John Lewis-Stempel: Here’s looking at ewe, kid

Tasked with shearing his neighbour’s sheep late on a warm June night, the clickety-click of John Lewis-Stempel’s metal hand-shears is accompanied by a vociferous twilight chorus of crickets, birds and bats.

I stopped by the copse, where the track enters the trees, on the lightest evening of the year. Even at 10pm, I could see clear across the quiet valley, the breeze stirring the creamy barley and the thirsty brown cattle drinking from the trough in the meadow. The hay had just been cut, the bales stacked in towers, and the mown ground glowed, as if lit from underneath. Getting out of the car, the pale sky was gentle and warm and it seemed to me then that winter never had been and never would be again.

In the perpetual twilight of midsummer, the shadows of the four black sheep shifted restlessly in their pen under the vergeside oak. Disturbed by my arrival, a tawny owl flew out of the tree and looked at me quizzically with its heart-shaped face. I was late, but I had a commitment to keep. My neighbour, who is of a certain vintage, had asked if I could shear her four sheep. They had been troubled by the heat and the professional shearer she had booked had postponed.

From the boot of the car, I took a plywood board, a yard square. And a pair of metal hand-shears. It had not seemed worth the trouble of lugging up a generator for the Lister electric shears. Not for four sheep.

I set down the board on the grass of the verge away from the oak and the grass whispered under the weight of the descending wood. There was no other noise, except for the clickety-click of crickets’ song — their rhythmic chanting seemed a sort of cheerleading. The metal bars of the small pen had retained the heat of the day and were sultry on my hand. I opened the gate and pulled the first ewe out. The spiral horns of the Hebridean are a butting bane, but, equally, they are useful handles in handling.

In the half-light, I sat the little ewe down on her rump on the board, against my legs, snipped down her front, around her neck, then leant her over slightly to begin the shearing of her back. The shears went clickety-click in unison with the song of the crickets. My sweeping forearm and the shears became one thing and the fleece lifted like scythed foam. The lanolin in the ewe’s black wool glittered as bright as polish. My arrival must have surprised and suppressed the birds of the dark wood, for they now started calling, despite the lateness of the hour. They were song thrush, robin, willow warbler and wren, and pleasant in their polyphony.

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“The noctules were so close and the dreamy midsummer night so still, that I — for the first time in more than 30 years — heard the talking of the bats”

When I finished the little ewe, I put her in the field, but she hung around, as close to the others as she could. I started on ewe number two and the shears were flashing. In the dreamy demi-light, the glorious smell of wool lifted on the air — and I recalled childhood seaside holidays in Ceredigion wearing hand-knitted jumpers, the rain in italic script. And my father’s beige gardening cardigan, with its elbow patches and pocket of pipe tobacco. By ewe three, I was sweating and my back ached. And I recalled I had a generator and electric shears. I began shuffling around on the board; the shuffle and drum of my feet added to the twilight sound of the clickety-click of the shears and the crickets and the nocturnes of the birds. But my hands were baby-soft due to the buttery lanolin in the deep-black fleeces.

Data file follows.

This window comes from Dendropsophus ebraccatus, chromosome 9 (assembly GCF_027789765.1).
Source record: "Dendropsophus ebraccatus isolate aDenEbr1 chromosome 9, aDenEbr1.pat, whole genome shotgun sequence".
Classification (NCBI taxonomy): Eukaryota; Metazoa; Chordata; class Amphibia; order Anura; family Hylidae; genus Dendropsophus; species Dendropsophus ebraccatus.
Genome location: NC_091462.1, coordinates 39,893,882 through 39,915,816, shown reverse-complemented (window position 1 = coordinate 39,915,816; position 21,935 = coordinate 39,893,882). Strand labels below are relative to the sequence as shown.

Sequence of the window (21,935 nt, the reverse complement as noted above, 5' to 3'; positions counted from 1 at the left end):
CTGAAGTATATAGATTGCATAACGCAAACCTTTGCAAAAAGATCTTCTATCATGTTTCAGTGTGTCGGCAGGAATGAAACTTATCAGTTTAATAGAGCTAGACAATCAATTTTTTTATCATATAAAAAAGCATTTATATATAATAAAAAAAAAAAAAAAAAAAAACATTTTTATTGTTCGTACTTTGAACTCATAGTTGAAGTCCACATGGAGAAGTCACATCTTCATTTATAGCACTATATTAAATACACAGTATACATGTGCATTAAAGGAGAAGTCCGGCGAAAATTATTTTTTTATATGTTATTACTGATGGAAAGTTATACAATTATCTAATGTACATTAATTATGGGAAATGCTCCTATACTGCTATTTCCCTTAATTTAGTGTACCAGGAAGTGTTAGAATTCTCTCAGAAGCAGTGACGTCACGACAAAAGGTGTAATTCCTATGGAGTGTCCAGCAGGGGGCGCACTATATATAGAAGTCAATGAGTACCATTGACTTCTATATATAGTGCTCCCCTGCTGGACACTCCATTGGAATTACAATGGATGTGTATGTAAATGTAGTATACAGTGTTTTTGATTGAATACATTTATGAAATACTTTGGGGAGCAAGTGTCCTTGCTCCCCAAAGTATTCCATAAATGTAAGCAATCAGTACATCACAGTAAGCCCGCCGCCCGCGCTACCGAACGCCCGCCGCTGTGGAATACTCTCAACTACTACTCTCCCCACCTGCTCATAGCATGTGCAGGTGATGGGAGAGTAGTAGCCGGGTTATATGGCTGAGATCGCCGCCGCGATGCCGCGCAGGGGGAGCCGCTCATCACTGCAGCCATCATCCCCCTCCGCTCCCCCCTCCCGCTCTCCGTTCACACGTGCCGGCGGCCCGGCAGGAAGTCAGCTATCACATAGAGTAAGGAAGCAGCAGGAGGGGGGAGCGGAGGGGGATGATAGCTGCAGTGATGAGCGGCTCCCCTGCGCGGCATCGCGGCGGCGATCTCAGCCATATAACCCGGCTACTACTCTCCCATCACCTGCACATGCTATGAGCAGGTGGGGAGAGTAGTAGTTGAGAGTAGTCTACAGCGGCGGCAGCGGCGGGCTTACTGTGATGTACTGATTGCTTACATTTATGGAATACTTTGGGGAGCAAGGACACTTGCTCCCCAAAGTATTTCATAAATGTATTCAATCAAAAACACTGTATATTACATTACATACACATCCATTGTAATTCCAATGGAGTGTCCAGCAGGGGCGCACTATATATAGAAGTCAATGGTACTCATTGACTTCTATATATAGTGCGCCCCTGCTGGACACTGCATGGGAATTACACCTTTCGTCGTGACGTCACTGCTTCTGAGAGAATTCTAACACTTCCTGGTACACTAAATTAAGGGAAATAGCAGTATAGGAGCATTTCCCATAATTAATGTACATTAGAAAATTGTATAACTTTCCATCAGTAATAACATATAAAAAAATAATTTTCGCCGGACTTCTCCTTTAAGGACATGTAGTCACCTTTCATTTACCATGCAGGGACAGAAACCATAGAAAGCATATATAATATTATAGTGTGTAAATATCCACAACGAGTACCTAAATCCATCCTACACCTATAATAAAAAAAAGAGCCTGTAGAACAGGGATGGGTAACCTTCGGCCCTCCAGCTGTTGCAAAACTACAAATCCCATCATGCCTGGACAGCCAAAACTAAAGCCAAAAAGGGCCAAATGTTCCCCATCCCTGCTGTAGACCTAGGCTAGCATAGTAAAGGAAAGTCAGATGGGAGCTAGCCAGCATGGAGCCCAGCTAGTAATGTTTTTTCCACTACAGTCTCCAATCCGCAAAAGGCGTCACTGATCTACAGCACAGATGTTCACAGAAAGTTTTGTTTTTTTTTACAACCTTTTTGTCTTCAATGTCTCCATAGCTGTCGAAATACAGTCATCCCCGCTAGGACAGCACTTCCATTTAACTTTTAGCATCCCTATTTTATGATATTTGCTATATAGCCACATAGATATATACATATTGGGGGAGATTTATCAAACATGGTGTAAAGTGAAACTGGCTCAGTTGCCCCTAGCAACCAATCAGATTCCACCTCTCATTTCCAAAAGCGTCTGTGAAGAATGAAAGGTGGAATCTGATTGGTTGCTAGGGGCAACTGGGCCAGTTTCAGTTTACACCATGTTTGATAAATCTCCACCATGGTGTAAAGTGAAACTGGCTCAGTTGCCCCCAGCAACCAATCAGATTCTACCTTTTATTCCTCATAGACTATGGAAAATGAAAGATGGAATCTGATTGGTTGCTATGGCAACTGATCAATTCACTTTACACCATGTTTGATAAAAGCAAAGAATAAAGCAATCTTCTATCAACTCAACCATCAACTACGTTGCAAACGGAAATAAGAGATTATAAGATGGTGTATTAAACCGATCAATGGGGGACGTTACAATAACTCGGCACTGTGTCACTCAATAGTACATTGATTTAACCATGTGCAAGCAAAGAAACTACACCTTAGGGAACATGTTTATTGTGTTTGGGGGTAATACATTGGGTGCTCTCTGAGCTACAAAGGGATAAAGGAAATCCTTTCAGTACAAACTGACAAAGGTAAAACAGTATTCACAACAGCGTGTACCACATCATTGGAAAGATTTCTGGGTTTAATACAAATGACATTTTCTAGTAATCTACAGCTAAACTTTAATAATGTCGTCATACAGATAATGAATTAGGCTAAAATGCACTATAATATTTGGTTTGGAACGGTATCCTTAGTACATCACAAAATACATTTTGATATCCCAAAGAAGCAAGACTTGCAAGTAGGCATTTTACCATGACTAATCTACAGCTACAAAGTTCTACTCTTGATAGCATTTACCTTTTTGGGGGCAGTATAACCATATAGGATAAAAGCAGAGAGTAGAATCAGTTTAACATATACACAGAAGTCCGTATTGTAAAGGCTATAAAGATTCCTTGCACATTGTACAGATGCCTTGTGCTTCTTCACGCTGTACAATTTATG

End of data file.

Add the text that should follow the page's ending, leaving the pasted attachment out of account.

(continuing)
I looked up at the silver dome of the sky; one or two stars had turned on and there was a slip of moon rising over the blue hills. The white flowers of the wild rose in the rambling hedge behind me were my torches. In the owl-light, the tawny flew back to the tree and scowled at me from behind the clotted leaves. I was halfway down the back of ewe three when my eyes bleared with sweat and I started shearing by feel, following the warm topography of the ewe’s body, the mountain ridge of the spine, the fat valley slope of the belly.

It felt authentic and I remembered a visit to an ancient shearing barn on a Welsh mountainside, where the men had sat to shear in stalls in gloom. Half-blinded, they, too, must have been guided by the sense of touch, as well as of sight.

The little ewe relaxed in my hands. The clickety-click of the hand shears was hypnotising in a way that the brutal buzz of the Listers never would be.

White moths swirled around my head; down after the moths came noctule bats, as big as birds, swooping with the speed of stone; the displaced air from the bats’ leathery wings fanned my face. But it was not enough; by ewe four, the great phrase of farming was looping in my head: will I finish it or will it finish me?

The crickets sang clickety-click as staunchly as ever. The clickety-click of the shears persisted. And then I detected the clickety-click of the bats. To hear the echolocation sound of bats, on 20kHz–45kHz, is usually the privilege of children, denied to the coarsened ears of adults. I suppose, because the noctules were so close and the dreamy midsummer night so still, that I — for the first time in more than 30 years — heard the talking of the bats.

John Lewis-Stempel has twice been crowned victor of the Wainwright Prize for Nature writing, for ‘Where Poppies Blow’ and ‘Meadowland’. His latest bestselling book, ‘Woodston: The Biography of an English Farm’, was published last year (Doubleday, £20)